Bag Boy Lover Boy: Andres Torres’ gritty NYC horror comedy is a transgressive masterpiece
This review will be unashamedly subjective because I loved Bag Boy Lover Boy a heap and a half and I admit to being blinded by that love and relent to the possibility that my critical barometer may be somewhat skewed. And I don’t care. Writer/director Andres Torres’ startling 2014 festival fave is an exercise in perversion, but not cruelty. It’s rich in style, but not overly styled to the point of being slick and bland like so many independent movies are. It’s funny as f**k, but it takes its characters seriously and does what every amalgam of horror and comedy should do, allowing the humor to wring out naturally from the extremity of the situations. It’s weird and arch but it’s no hipster wank. It’s bloody and vulgar but not cartoonishly so nor is it a depressing wallow. Imagine an amalgam of Roger Corman’s A Bucket of Blood, Bill Lustig’s Maniac, Abel Fererra’s Driller Killer and Napolean Dynamite and you get a vague idea of Bag Boy Lover Boy‘s vibe, but even those comparisons aren’t fully accurate.
Whatever the movie is, it just is. Some will — and do — hate it, some will feel invigorated by it. I firmly fall into the latter category.
The film stars Jon Wachter as Albert, a slow-witted hot dog vendor who becomes the object of fascination for a sleazy fetish photographer named Ivan (Theodore Bouloukos). First, Ivan defends the slack-jawed, lazy-lidded Albert from braying yuppies who slam his BBQ hygiene and then he invites the simpleton to his studio with the promise to teach him the business. Albert’s life is simple and tawdry, his nights spent grilling meat and pining over women, his days spent masturbating in his fleabag apartment. Suddenly, he finds himself as Ivan’s new “muse,” a model (“He looks like a bag boy from a deli in Hell!”, Ivan enthusiastically tells an associate) who is covered in fake blood and asked to mime sex and murder for the shutterbug’s pornography. But Albert doesn’t want to be a model. He wants to be a photographer. He wants to be an “artist.” And when Ivan is whisked away on business to Italy, Albert decides to self-educate, taking over Ivan’s studio, luring hookers and the down-on-their-luck girls to the lair where he photographs them, murders them, mates with them and even eats them.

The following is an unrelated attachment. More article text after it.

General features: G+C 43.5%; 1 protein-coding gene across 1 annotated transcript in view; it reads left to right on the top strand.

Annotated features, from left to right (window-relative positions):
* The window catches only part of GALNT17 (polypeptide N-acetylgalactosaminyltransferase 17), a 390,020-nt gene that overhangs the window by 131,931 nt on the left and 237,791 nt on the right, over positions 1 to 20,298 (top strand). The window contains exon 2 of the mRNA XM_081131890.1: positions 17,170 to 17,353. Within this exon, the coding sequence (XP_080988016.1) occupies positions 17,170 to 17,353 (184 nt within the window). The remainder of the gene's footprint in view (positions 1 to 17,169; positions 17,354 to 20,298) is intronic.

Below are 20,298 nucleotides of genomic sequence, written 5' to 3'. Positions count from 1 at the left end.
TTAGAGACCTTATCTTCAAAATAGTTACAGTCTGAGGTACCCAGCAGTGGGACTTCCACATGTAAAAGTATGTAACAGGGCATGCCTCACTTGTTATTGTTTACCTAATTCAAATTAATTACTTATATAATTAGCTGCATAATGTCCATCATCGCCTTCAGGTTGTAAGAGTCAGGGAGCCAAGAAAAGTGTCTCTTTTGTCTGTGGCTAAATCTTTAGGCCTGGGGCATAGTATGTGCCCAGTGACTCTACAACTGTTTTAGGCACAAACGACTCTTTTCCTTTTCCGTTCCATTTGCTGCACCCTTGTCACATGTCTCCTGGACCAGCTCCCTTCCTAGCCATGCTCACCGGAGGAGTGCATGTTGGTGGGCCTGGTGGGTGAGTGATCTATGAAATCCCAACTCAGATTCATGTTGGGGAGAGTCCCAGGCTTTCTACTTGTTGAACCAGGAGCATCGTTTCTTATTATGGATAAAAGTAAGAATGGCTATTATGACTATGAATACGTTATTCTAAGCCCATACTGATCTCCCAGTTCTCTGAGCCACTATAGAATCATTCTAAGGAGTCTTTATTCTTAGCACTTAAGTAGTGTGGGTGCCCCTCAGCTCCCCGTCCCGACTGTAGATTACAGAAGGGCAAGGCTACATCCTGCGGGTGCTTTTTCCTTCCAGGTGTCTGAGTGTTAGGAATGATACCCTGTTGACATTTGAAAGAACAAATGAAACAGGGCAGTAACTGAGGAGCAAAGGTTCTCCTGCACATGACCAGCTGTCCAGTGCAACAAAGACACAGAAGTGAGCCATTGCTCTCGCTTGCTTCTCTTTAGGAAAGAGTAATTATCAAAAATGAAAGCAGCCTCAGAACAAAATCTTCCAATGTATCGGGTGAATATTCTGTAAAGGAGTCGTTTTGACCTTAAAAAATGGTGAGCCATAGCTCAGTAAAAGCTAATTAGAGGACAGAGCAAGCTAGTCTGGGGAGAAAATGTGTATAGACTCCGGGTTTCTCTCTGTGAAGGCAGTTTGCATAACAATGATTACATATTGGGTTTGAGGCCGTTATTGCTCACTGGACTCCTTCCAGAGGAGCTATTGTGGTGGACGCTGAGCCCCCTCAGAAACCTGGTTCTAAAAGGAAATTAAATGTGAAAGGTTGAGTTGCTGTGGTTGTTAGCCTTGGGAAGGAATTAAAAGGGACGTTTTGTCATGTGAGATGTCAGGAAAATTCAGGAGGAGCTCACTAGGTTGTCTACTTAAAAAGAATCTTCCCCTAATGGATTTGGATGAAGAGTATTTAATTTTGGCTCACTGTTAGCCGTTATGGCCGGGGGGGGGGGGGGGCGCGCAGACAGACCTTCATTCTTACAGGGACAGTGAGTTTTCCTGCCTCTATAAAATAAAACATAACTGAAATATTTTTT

Bag Boy Lover Boy is a show-stopping showcase for Wachter whose Albert is truly one of the most pathetic wretches to ever appear on screen, his hilariously vacant line delivery slurred out through his swollen lips and filtered through a thick Slavic accent. He’s stunning and his greasy energy bounces beautifully off Bouloukos, whose ego is matched by his size and bluster. Torres’ simple narrative guides the film, but he’s not terribly concerned about plot mechanics, instead opting to just follow his mesmerizing lead into all manner of revolting adventure. And yet, as sick as the film gets (hamburger meat has never looked more revolting), it’s not gratuitous. Torres is a smart filmmaker and he knows when to pull back, showing and suggesting enough to shock us but not bum us out. And every time things do get gross, Wachter does something bizarre or says something ridiculous and we snap back into the realm of the absurd.
There’s a lot of movies like Bag Boy Lover Boy and yet there’s not other movie like it. Does that make sense? It’s one of those rare character pieces where actors, location (the authentic, guerrilla-shot NYC streets and alleys are amazing), music, editing and direction all synch up like instruments in a jazz track, each seemingly pulling in different directions, undisciplined, their shared tensions perhaps accidentally creating great art.
Severin‘s Blu-ray looks and sounds great (love the menu, which isolates and loops a fantasy sequence to hypnotic effect), but to be honest, I haven’t explored the special features (which include a commentary, student films and more). I don’t want to. At least not yet. Bag Boy Lover Boy is such a titanic piece of transgression that I’m simply not ready to see the wizard behind the curtain just yet. I prefer to believe that the film was beamed in from another dimension, where NYC is still a dangerous, otherwoldly place full of punk rock and perversion.